Unfortunately, as with Regulations, 1998 (2), the 2017 Amendment (1) also limits the credit for authorship to only some of those listed on the author byline. Unlike the first version in which those listed as the first and the second authors were eligible, the amendment gives the credit for a paper to only the first author and the corresponding author. As critiqued earlier, this approach inhibits collaborative research and could be counterproductive by undermining the advancement of knowledge. Some of the best research today is multidisciplinary and multi-author.
The MCI regulations, even after the recent amendment (1), are problematic in other aspects too. These lay down two criteria to assess a candidate’s eligibility for a particular position: duration of service and number of research publications. One would expect the parameters assessed during appointment and promotion to be aligned with the responsibilities of teachers in medical colleges, with a strong convergence suggesting appropriateness and sufficiency of the criteria. In clinical or paraclinical departments, medical teachers have three primary activities; providing clinical or laboratory/imaging service, teaching, and doing research; which vary for different specialties However, in most medical colleges, irrespective of specialty, the research activity forms a small part of the total work of a medical teacher. Hence, any assessment of only research output without an assessment of the other two domains does not appear to be reasonable. What about the other two activities? Provision of clinical or laboratory services and teaching are integral to the core work of a medical faculty member. The assessment, if any, of these domains is only by the years of service put in. This appears unfair. The MCI regulations should address the issue of assessing medical faculty in all the three activity domains. Undue focus on research and not on the other two domains might prove to be detrimental both to the training of medical students as well as to clinical work.
Failure of the faculty to do research is a well-documented problem in Indian medical colleges. It has been argued (6) that this is due to commercialisation of medical education in the country. However, we believe that this phenomenon is multifactorial. One major reason may be a lack of interest and training to do research on part of the teachers, or of lack of infrastructure to facilitate research on part of the institutions. Also, good research requires financial resources – and most of the institutions, whether funded publicly- or privately have no or little funds dedicated to this activity. These factors may need to be corrected first, before we can expect research to be an important criterion for assessing eligibility for appointment and promotion of medical teachers.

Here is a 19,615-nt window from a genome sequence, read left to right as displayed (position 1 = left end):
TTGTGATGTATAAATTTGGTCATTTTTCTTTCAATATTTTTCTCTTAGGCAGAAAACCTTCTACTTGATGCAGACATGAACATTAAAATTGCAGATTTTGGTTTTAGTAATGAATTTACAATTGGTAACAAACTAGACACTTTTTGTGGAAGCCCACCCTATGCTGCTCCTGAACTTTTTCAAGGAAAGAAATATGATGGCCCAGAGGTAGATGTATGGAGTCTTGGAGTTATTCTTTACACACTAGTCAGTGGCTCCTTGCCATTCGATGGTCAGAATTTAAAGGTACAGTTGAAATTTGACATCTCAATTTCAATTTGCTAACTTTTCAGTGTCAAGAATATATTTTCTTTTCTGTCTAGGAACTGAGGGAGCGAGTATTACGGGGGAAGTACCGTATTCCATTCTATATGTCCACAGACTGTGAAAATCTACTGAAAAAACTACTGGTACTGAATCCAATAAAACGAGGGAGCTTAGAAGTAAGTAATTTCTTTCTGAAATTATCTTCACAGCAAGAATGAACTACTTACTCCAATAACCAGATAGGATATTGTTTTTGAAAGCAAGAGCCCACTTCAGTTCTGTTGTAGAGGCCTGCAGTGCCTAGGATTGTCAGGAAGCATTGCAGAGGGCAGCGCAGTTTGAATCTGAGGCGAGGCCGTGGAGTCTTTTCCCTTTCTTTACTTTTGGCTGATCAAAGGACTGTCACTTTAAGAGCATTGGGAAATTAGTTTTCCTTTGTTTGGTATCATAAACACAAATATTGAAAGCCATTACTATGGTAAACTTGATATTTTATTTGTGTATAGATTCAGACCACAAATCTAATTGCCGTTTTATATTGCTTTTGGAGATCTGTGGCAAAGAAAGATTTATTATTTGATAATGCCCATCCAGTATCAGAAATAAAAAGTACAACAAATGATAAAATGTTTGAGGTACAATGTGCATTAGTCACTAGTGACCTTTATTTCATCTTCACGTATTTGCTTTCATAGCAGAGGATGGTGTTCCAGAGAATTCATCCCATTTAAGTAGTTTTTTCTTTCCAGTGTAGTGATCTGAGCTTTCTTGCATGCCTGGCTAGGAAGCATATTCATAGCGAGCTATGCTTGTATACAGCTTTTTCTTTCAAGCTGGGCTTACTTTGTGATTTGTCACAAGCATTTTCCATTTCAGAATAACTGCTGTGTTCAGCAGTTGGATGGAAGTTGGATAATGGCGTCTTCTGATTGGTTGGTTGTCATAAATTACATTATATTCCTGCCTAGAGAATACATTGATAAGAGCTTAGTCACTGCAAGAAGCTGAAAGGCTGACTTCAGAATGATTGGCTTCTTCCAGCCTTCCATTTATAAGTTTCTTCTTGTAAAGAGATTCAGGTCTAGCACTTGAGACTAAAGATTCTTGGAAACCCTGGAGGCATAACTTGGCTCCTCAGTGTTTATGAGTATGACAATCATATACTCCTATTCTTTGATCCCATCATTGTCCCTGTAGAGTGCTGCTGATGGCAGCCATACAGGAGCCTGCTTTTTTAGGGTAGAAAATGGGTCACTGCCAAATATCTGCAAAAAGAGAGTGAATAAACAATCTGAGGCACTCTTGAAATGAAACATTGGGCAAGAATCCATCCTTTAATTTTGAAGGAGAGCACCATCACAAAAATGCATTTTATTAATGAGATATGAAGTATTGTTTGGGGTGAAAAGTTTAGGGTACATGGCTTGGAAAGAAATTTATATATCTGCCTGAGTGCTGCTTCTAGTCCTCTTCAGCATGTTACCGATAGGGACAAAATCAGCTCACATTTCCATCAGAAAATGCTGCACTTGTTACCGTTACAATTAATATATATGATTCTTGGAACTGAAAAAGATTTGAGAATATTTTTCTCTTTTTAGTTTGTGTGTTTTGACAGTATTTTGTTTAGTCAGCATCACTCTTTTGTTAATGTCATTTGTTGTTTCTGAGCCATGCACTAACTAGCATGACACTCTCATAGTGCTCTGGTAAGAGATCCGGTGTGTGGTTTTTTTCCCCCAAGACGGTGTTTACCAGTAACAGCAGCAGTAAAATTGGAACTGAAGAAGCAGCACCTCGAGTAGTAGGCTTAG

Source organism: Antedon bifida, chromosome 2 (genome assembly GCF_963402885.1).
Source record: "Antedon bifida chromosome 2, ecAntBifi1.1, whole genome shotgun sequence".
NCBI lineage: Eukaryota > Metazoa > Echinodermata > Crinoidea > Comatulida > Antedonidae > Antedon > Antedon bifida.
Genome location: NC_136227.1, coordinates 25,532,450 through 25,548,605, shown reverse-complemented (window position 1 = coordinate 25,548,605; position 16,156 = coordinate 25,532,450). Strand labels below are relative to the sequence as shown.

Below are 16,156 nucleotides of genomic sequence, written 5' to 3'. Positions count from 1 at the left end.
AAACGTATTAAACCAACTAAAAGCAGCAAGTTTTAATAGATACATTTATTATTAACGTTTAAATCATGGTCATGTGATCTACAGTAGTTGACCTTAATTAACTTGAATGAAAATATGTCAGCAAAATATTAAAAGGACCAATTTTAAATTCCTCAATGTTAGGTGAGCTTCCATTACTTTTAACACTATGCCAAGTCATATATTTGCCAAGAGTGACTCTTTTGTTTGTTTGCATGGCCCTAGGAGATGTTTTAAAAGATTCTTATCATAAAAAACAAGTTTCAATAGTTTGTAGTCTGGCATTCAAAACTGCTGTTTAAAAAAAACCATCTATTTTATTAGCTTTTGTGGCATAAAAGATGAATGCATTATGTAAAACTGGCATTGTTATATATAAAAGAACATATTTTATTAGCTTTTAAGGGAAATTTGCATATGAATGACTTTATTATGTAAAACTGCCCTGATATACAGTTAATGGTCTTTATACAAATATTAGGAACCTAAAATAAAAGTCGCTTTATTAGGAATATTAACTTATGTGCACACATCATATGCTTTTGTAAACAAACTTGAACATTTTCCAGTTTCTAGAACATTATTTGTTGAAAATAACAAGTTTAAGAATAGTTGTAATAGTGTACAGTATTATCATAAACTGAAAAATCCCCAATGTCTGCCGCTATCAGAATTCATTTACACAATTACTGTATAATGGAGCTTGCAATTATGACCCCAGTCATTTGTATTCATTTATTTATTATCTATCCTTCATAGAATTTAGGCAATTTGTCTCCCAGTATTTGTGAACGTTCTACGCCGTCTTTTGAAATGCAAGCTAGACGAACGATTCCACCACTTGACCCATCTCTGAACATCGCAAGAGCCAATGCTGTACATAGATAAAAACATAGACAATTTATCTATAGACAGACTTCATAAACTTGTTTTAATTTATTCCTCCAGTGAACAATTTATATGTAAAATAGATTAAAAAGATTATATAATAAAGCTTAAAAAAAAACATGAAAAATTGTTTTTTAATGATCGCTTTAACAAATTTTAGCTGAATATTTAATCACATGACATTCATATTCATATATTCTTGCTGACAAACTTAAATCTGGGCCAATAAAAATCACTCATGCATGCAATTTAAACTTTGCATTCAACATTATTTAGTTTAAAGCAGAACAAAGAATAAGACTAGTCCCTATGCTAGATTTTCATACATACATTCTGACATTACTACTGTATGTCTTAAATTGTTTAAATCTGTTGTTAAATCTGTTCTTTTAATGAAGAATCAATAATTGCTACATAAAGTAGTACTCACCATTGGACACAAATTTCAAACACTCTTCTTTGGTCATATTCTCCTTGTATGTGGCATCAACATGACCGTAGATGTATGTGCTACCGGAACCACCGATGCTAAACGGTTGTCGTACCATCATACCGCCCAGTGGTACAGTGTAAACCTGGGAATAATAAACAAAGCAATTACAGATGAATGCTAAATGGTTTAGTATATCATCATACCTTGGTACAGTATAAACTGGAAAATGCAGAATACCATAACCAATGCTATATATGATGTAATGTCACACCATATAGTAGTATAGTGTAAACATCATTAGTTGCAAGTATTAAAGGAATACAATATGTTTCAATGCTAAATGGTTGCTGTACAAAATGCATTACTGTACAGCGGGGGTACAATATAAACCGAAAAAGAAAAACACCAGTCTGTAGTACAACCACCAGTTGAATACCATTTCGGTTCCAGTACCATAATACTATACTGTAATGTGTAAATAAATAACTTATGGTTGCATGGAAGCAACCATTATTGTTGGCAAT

Lack of adequate funding too discourages the MCI’s approach. India has nearly 450 medical colleges. Let us assume that each college has around 100 teachers, and that each of the nearly 45,000 teachers needs to publish a research paper every three years. This translates to around 15,000 research papers a year. In addition, around 20,000 students join a medical postgraduate course every year in the country, and each of them has to write a thesis. Let us assume the “most optimum” case scenario – that each thesis results in a paper with a student and his teacher-guide as the two eligible authors. Even with this unlikely scenario, we would require to generate at least 20,000 new research ideas every year – a formidable task. For these research works to be novel and publishable, a large proportion of these ideas would need funding – which is currently not available.
Another important consideration is whether there are sufficient peer-reviewed, “indexed” journals to publish this large body of work. The requirement to publish by teachers in Indian medical colleges and universities has seen a proliferation of “predatory journals” in India (7, 8, 9). We are not arguing that research may be altogether abolished as a criterion for eligibility and assessment of medical faculty. It is known that good research institutions globally and in India are sought after by students and patients alike, as these are considered better centres for learning and providing a better quality of care. However, whether the quality of teaching and patient care can necessarily be improved by mandating research of whatever quality remains uncertain.
Thus, it is not reasonable to make an assessment for promotion of a medical teacher solely on the basis of research activity – that too by counting the number of publications.